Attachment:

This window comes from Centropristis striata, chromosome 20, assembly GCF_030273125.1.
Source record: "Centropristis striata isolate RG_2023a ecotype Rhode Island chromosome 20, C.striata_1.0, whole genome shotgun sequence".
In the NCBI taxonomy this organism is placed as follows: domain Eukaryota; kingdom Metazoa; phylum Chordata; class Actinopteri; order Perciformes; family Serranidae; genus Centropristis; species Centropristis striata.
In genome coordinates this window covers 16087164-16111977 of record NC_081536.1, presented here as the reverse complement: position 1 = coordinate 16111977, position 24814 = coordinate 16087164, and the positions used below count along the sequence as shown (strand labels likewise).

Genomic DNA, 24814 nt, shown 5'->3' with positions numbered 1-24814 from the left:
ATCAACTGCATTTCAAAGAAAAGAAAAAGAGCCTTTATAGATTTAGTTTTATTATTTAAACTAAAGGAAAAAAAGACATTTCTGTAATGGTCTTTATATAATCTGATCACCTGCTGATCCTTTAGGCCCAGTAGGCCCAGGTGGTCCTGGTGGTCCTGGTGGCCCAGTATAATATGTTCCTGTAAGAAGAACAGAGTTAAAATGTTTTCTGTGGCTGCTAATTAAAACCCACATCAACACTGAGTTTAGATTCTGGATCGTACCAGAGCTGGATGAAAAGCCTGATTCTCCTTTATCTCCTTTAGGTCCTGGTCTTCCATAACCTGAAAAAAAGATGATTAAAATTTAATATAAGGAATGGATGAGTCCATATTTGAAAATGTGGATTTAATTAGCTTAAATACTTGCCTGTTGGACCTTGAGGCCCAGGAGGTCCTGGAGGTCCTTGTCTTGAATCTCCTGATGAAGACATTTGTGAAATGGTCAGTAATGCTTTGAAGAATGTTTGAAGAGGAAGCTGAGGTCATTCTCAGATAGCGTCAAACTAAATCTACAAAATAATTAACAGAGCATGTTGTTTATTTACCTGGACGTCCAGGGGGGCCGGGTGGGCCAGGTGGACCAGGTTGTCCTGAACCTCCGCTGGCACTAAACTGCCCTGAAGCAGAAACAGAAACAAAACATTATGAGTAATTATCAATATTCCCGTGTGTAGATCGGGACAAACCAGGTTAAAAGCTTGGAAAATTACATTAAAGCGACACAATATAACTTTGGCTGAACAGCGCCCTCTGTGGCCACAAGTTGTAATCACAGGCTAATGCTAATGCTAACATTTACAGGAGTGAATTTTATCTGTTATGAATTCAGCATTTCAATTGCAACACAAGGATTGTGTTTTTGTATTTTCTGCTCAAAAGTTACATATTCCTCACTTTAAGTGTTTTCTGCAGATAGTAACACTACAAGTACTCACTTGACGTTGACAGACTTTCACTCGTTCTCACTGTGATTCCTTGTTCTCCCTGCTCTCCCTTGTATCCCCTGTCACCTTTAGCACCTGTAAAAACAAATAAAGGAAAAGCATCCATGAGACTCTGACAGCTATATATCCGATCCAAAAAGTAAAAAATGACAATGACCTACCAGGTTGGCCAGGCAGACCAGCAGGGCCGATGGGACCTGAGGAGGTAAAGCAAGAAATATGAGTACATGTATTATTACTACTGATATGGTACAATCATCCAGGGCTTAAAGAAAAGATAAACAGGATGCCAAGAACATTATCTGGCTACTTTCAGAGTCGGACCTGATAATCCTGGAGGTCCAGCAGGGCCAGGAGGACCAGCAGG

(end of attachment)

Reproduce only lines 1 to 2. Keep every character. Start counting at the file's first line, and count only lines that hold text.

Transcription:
This window comes from Centropristis striata, chromosome 20, assembly GCF_030273125.1.
Source record: "Centropristis striata isolate RG_2023a ecotype Rhode Island chromosome 20, C.striata_1.0, whole genome shotgun sequence".